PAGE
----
John McIntyre, whom James Wolcott calls "the Dave Brubeck of the art and craft of copy editing," writes on language, editing, journalism, and other manifestations of human frailty. Comments welcome. Identifying his errors relieves him of the burden of omniscience. Write to email@example.com, befriend at Facebook, or follow at Twitter: @johnemcintyre. Back 2009-2012 at the original site, http://weblogs.baltimoresun.com/news/mcintyre/blog/ and now at www.baltimoresun.com/news/language-blog/.
Friday, July 14, 2017
As winter wore on, Kathleen found it increasingly bleak to come home to an empty house in the evenings while I was at work. So, though we had thought not to rush into finding another cat, she began researching.
And she found a notice of a rescue cat, a female ginger tabby who had been abandoned at a gas station in Winchester, Virginia, after the death of the woman in whose house she lived.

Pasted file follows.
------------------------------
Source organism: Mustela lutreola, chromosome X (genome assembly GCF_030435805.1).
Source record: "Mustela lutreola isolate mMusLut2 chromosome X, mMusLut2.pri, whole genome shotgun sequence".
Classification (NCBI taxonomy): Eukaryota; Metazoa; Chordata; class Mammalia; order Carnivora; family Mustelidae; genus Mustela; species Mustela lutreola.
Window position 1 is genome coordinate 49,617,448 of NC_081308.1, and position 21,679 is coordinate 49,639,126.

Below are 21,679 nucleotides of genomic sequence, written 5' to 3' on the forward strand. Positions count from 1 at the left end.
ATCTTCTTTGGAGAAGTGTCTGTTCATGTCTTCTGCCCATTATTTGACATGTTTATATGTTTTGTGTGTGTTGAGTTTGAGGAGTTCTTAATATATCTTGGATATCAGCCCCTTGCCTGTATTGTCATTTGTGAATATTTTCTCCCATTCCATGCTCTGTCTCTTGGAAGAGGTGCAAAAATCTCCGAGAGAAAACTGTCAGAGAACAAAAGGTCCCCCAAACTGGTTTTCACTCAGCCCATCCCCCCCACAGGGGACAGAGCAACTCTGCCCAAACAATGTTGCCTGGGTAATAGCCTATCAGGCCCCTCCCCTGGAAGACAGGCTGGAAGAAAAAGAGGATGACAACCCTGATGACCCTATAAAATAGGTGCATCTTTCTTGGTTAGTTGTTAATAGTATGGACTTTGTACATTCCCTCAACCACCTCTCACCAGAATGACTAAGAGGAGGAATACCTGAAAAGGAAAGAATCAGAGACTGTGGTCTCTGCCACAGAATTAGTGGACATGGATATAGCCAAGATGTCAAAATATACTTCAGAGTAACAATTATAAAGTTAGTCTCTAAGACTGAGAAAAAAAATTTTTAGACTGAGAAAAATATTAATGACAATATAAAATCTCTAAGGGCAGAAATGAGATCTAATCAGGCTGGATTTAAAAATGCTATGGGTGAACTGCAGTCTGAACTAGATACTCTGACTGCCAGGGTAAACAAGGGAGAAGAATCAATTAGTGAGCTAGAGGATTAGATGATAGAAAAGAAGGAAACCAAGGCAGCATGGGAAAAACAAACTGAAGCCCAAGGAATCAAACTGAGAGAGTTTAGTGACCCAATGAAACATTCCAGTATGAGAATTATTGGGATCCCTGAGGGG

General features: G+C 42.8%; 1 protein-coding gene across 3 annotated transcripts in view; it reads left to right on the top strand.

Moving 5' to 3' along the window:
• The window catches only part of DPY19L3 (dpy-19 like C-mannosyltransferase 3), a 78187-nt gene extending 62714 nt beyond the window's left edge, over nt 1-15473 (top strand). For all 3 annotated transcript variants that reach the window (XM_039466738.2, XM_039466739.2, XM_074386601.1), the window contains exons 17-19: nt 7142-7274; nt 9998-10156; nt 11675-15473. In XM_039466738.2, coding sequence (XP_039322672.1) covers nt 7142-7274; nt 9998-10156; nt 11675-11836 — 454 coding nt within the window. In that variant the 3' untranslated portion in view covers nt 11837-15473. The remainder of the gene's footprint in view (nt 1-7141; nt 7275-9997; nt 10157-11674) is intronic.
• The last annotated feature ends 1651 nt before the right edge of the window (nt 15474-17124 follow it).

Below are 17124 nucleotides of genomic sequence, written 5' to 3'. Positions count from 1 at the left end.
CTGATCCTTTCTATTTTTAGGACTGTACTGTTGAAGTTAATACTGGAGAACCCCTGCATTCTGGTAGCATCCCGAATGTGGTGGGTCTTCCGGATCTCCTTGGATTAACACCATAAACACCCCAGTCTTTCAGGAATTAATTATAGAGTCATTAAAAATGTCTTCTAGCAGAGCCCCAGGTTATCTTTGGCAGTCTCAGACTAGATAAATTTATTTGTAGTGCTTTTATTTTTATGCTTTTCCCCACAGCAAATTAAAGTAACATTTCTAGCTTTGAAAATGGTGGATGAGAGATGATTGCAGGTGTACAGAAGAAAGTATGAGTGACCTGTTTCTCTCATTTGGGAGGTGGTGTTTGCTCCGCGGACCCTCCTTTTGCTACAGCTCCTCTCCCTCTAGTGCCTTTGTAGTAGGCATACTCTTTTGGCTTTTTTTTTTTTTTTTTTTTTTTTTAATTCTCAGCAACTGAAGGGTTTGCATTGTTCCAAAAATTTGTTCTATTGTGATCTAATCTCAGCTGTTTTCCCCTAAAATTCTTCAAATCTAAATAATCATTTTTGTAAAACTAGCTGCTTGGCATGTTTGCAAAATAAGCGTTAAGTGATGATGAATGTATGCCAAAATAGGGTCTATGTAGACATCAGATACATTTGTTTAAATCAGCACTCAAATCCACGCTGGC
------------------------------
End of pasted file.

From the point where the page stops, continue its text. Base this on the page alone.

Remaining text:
We applied to the rescue agency, we passed muster, we were granted an interview, and we met Massie.
The young woman who was fostering her named the cat Massanutten for the mountain near Winchestewr, "Massie" for short, and the name stuck. She was very shy with us at the interview, and we wondered whether we would be congenial if we adopted her.
No worries. She is very much a lap cat. She dozes in the afternoons on the cat tree by the window in what was once our son's room. She will scramble up and down the hall for the red dot of the laser pointer, which she understands that we operate. She has quite an odd quirk: When in one's lap, being stroked and purring, she will lash about with her tail and thwack the human repeatedly.
We are, for good or ill, cat people. We knew that no other cat could be to us what the late Mr. Saunders was, but Miss Massie has made a place for herself in our home and in our affections.